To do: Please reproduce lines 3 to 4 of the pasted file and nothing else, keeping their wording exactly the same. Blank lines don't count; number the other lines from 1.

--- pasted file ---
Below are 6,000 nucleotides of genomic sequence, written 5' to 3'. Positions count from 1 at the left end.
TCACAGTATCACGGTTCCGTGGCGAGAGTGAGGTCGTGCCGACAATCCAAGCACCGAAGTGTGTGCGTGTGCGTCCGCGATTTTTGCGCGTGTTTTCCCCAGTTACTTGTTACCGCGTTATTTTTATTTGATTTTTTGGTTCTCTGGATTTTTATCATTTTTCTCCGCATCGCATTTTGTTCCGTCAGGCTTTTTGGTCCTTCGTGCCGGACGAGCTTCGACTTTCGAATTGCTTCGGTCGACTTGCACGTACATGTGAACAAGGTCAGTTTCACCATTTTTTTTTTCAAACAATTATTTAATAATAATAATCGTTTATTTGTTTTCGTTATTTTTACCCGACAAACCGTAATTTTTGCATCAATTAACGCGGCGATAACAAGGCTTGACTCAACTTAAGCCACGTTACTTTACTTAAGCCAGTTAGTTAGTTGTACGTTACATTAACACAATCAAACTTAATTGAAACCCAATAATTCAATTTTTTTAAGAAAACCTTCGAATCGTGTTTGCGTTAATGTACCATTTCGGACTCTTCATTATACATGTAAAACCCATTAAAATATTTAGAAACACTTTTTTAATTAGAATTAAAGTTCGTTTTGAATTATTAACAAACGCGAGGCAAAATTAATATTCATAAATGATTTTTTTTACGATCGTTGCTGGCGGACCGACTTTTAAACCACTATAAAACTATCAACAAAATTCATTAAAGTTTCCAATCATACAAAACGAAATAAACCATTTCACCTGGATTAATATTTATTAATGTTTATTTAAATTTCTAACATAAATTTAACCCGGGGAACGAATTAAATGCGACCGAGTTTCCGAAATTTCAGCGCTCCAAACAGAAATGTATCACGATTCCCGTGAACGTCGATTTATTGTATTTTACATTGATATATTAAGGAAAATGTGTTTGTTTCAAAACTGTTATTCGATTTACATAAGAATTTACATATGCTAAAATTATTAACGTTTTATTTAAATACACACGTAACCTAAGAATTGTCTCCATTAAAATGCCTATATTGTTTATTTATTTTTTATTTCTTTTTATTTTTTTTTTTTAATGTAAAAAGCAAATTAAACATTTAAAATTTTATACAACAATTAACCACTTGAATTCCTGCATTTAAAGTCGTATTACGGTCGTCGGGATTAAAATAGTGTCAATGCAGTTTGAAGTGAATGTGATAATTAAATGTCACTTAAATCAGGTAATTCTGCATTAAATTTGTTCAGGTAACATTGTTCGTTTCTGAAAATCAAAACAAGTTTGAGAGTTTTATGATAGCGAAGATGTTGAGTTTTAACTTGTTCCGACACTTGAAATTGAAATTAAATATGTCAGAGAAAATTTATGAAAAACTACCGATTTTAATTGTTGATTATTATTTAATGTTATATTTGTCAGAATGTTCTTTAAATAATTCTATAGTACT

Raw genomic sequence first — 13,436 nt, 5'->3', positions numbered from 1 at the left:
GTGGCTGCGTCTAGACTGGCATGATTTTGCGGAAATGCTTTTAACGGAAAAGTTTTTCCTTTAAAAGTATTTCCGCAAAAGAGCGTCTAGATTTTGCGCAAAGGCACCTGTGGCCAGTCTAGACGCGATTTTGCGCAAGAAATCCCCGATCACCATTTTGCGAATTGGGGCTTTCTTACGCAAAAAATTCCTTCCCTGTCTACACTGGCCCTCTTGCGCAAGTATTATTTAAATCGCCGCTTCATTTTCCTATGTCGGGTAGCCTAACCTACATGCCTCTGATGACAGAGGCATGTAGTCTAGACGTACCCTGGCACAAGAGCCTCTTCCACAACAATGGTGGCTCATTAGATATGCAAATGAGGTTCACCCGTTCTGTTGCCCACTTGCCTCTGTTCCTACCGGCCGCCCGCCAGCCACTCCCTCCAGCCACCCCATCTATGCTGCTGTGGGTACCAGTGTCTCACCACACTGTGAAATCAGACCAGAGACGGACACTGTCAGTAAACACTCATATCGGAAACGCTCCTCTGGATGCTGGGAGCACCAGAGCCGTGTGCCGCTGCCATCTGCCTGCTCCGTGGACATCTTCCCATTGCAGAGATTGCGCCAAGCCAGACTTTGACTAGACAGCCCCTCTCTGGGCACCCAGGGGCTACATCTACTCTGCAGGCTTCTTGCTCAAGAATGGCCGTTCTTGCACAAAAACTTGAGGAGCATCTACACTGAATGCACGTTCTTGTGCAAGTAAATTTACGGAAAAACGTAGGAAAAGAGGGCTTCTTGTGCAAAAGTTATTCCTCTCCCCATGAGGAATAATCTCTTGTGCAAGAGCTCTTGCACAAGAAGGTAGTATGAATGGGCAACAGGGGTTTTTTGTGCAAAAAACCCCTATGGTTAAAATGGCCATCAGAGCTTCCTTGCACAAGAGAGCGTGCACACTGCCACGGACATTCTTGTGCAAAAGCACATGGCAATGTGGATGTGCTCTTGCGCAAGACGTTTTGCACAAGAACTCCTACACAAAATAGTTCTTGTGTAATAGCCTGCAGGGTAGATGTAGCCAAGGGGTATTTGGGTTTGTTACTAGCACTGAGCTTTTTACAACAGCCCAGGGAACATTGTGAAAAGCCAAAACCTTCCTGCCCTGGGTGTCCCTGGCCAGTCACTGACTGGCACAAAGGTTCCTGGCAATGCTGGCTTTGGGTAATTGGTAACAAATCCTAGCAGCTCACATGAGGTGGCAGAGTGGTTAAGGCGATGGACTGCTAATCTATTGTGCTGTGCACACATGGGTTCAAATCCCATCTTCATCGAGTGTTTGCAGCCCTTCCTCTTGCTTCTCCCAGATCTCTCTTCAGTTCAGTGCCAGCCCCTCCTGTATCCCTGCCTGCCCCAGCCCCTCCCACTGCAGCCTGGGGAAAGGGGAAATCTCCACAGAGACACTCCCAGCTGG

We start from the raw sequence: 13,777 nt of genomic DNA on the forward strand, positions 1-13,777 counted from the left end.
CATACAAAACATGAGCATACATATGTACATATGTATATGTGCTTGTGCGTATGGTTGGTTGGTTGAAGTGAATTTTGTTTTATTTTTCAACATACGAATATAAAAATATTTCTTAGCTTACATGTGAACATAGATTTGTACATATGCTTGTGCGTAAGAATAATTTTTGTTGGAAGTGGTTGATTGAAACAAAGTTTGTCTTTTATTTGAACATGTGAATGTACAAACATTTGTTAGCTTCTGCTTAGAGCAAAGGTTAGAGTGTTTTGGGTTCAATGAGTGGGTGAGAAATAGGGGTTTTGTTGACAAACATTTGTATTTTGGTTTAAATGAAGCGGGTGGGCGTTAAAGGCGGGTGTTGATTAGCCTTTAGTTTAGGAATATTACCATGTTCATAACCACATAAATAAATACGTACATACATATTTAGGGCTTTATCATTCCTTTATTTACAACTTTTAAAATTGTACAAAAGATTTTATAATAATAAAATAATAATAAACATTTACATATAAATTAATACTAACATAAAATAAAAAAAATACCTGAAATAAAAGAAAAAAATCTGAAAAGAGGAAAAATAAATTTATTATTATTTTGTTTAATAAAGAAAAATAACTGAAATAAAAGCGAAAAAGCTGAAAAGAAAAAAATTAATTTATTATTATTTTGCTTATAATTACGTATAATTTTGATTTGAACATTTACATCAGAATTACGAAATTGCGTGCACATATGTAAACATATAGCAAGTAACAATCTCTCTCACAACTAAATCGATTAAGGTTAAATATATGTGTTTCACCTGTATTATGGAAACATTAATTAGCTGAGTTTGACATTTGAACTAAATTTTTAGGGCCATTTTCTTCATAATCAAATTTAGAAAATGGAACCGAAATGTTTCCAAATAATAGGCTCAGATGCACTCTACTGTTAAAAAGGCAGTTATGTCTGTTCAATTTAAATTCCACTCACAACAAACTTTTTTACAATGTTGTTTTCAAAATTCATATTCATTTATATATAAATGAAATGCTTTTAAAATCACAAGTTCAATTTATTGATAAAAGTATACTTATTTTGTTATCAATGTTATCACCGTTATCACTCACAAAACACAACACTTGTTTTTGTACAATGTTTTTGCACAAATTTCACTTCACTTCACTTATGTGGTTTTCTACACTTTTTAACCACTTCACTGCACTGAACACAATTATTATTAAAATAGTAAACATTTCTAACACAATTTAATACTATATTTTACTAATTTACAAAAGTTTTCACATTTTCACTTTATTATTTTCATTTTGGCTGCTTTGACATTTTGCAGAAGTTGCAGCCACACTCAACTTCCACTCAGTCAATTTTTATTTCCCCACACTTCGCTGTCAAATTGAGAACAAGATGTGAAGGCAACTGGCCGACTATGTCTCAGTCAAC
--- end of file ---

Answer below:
Raw genomic sequence first — 13,436 nt, 5'->3', positions numbered from 1 at the left:
GTGGCTGCGTCTAGACTGGCATGATTTTGCGGAAATGCTTTTAACGGAAAAGTTTTTCCTTTAAAAGTATTTCCGCAAAAGAGCGTCTAGATTTTGCGCAAAGGCACCTGTGGCCAGTCTAGACGCGATTTTGCGCAAGAAATCCCCGATCACCATTTTGCGAATTGGGGCTTTCTTACGCAAAAAATTCCTTCCCTGTCTACACTGGCCCTCTTGCGCAAGTATTATTTAAATCGCCGCTTCATTTTCCTATGTCGGGTAGCCTAACCTACATGCCTCTGATGACAGAGGCATGTAGTCTAGACGTACCCTGGCACAAGAGCCTCTTCCACAACAATGGTGGCTCATTAGATATGCAAATGAGGTTCACCCGTTCTGTTGCCCACTTGCCTCTGTTCCTACCGGCCGCCCGCCAGCCACTCCCTCCAGCCACCCCATCTATGCTGCTGTGGGTACCAGTGTCTCACCACACTGTGAAATCAGACCAGAGACGGACACTGTCAGTAAACACTCATATCGGAAACGCTCCTCTGGATGCTGGGAGCACCAGAGCCGTGTGCCGCTGCCATCTGCCTGCTCCGTGGACATCTTCCCATTGCAGAGATTGCGCCAAGCCAGACTTTGACTAGACAGCCCCTCTCTGGGCACCCAGGGGCTACATCTACTCTGCAGGCTTCTTGCTCAAGAATGGCCGTTCTTGCACAAAAACTTGAGGAGCATCTACACTGAATGCACGTTCTTGTGCAAGTAAATTTACGGAAAAACGTAGGAAAAGAGGGCTTCTTGTGCAAAAGTTATTCCTCTCCCCATGAGGAATAATCTCTTGTGCAAGAGCTCTTGCACAAGAAGGTAGTATGAATGGGCAACAGGGGTTTTTTGTGCAAAAAACCCCTATGGTTAAAATGGCCATCAGAGCTTCCTTGCACAAGAGAGCGTGCACACTGCCACGGACATTCTTGTGCAAAAGCACATGGCAATGTGGATGTGCTCTTGCGCAAGACGTTTTGCACAAGAACTCCTACACAAAATAGTTCTTGTGTAATAGCCTGCAGGGTAGATGTAGCCAAGGGGTATTTGGGTTTGTTACTAGCACTGAGCTTTTTACAACAGCCCAGGGAACATTGTGAAAAGCCAAAACCTTCCTGCCCTGGGTGTCCCTGGCCAGTCACTGACTGGCACAAAGGTTCCTGGCAATGCTGGCTTTGGGTAATTGGTAACAAATCCTAGCAGCTCACATGAGGTGGCAGAGTGGTTAAGGCGATGGACTGCTAATCTATTGTGCTGTGCACACATGGGTTCAAATCCCATCTTCATCGAGTGTTTGCAGCCCTTCCTCTTGCTTCTCCCAGATCTCTCTTCAGTTCAGTGCCAGCCCCTCCTGTATCCCTGCCTGCCCCAGCCCCTCCCACTGCAGCCTGGGGAAAGGGGAAATCTCCACAGAGACACTCCCAGCTGG